The Fallacy, and Danger, of Blaming Deregulation

Lynne Kiesling

In Monday’s Washington Post, Sebastian Mallaby argues that blaming deregulation for this financial crisis is both false and dangerous:

So the first cause of the crisis lies with the Fed, not with deregulation. If too much money was lent and borrowed, it was because Chinese savings made capital cheap and the Fed was not aggressive enough in hiking interest rates to counteract that. Moreover, the Fed’s track record of cutting interest rates to clear up previous bubbles had created a seductive one-way bet. Financial engineers built huge mountains of debt partly because they expected to profit in good times — and then be rescued by the Fed when they got into trouble.

Of course, the financiers did create those piles of debt, and they certainly deserve some blame for today’s crisis. But was the financiers’ miscalculation caused by deregulation? Not really.

Please do go read the whole thing; it’s got a level of nuance in its logic that makes it very persuasive, and is a salutary corrective to the false anti-deregulation invective that has been swirling around for the past couple of weeks.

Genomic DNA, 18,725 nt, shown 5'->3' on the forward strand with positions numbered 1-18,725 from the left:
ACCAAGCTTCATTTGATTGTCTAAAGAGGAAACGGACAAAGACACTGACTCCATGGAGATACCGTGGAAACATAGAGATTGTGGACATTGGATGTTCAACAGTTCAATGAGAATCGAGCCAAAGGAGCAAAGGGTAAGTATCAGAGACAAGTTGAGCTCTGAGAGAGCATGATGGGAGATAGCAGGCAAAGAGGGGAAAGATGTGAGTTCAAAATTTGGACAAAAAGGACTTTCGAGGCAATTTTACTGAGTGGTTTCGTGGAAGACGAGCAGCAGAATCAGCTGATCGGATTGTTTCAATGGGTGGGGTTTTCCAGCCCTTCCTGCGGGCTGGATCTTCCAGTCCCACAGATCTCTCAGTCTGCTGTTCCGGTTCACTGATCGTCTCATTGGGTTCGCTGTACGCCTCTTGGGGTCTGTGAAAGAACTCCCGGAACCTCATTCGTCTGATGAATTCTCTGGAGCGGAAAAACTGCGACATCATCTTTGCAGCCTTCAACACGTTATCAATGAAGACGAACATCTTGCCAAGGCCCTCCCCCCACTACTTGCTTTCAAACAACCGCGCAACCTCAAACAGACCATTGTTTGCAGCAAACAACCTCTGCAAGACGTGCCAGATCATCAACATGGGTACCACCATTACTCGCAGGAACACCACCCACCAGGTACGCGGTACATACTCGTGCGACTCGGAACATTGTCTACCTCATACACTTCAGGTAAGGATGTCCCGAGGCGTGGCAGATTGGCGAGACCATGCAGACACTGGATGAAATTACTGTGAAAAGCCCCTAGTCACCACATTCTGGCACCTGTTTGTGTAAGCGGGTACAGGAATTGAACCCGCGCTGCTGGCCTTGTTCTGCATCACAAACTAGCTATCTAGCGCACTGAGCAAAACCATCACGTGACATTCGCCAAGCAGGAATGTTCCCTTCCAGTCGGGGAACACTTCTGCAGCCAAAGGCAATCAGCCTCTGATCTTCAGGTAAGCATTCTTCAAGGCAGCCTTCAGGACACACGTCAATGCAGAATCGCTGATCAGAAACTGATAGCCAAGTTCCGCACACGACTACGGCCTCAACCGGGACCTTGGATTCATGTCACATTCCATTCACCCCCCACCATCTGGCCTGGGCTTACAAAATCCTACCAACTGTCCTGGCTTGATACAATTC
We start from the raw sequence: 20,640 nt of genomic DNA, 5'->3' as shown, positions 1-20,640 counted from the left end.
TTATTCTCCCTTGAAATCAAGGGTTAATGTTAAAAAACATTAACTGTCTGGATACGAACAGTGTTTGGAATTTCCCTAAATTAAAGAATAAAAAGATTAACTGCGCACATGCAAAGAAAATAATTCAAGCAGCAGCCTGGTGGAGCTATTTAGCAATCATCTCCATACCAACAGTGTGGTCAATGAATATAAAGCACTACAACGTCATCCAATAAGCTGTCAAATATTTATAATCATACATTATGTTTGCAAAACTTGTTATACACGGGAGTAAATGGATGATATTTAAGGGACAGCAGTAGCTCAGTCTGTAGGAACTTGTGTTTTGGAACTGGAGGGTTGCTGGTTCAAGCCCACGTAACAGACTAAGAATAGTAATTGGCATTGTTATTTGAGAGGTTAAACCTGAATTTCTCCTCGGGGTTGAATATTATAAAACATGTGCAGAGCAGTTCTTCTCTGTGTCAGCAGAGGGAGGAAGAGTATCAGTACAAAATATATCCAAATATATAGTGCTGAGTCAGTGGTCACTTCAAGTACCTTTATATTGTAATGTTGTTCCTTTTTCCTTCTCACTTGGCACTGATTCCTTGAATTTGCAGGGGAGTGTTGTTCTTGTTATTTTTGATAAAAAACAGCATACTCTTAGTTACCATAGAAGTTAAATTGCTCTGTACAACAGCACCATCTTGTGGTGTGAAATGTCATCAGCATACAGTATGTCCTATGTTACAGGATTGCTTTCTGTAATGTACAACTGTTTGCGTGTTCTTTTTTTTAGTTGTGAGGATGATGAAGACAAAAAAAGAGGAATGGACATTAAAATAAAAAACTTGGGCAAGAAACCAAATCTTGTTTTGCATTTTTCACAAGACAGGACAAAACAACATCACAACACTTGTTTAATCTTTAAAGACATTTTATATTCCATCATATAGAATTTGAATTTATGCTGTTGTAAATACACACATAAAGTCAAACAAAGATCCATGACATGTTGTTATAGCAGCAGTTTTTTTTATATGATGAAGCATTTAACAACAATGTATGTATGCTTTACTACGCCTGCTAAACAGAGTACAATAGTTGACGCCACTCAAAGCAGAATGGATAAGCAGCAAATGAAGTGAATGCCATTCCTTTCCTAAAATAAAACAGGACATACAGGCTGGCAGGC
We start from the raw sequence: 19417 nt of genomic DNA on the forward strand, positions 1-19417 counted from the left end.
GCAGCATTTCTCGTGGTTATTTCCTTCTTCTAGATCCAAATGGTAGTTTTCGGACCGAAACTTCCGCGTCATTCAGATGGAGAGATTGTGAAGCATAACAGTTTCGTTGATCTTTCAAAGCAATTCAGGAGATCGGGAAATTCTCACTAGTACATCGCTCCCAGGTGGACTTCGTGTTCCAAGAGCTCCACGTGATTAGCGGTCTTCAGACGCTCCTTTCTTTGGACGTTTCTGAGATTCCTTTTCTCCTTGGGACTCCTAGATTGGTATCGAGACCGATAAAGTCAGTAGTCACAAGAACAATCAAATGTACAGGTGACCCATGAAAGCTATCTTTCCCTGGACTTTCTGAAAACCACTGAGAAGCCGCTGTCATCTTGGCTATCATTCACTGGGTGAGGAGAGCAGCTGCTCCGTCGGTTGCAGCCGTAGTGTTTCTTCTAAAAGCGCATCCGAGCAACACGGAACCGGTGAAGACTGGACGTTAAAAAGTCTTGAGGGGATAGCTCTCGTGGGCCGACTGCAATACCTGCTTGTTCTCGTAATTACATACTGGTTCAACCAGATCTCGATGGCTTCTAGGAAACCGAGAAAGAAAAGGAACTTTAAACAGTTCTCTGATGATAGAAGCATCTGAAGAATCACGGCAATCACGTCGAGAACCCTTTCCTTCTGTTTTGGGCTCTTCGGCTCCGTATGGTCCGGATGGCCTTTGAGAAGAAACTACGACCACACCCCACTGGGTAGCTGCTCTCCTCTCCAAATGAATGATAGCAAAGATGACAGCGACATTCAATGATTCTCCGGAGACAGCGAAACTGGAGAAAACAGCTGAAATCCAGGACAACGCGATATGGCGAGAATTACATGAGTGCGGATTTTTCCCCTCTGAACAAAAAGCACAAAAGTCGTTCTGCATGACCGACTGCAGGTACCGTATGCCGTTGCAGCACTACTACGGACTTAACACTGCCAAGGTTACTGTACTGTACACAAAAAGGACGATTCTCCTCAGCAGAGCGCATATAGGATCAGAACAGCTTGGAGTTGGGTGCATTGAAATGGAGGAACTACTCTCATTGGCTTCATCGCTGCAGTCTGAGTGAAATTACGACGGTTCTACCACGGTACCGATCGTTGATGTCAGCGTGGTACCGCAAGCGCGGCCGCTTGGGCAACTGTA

As his primary source Mallaby also cites my old friend and former professor Charlie Calomiris here and here.


One thought on “The Fallacy, and Danger, of Blaming Deregulation

  1. The persuasiveness of Mallaby’s article turns on how one defines regulation and re-regulation. Fannie & Freddie’s mission could have been accomplished with direct subsidies, but that was subverted to these less direct and less transparent entities for some reason, perhaps in order to satisfy marketplace or “free market” ideologies.

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